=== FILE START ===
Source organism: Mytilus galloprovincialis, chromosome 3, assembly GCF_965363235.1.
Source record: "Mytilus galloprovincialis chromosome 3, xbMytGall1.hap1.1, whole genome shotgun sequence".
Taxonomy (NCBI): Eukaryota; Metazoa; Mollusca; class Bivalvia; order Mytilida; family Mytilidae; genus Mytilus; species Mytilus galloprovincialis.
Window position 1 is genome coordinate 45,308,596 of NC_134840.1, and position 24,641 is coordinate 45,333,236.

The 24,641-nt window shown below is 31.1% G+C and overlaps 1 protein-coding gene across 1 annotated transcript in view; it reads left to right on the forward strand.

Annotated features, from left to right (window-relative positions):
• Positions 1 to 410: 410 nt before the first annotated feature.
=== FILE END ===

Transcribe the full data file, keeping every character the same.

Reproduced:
Source organism: Mytilus galloprovincialis, chromosome 3, assembly GCF_965363235.1.
Source record: "Mytilus galloprovincialis chromosome 3, xbMytGall1.hap1.1, whole genome shotgun sequence".
Taxonomy (NCBI): Eukaryota; Metazoa; Mollusca; class Bivalvia; order Mytilida; family Mytilidae; genus Mytilus; species Mytilus galloprovincialis.
Window position 1 is genome coordinate 45,308,596 of NC_134840.1, and position 24,641 is coordinate 45,333,236.

The 24,641-nt window shown below is 31.1% G+C and overlaps 1 protein-coding gene across 1 annotated transcript in view; it reads left to right on the forward strand.

Annotated features, from left to right (window-relative positions):
• Positions 1 to 410: 410 nt before the first annotated feature.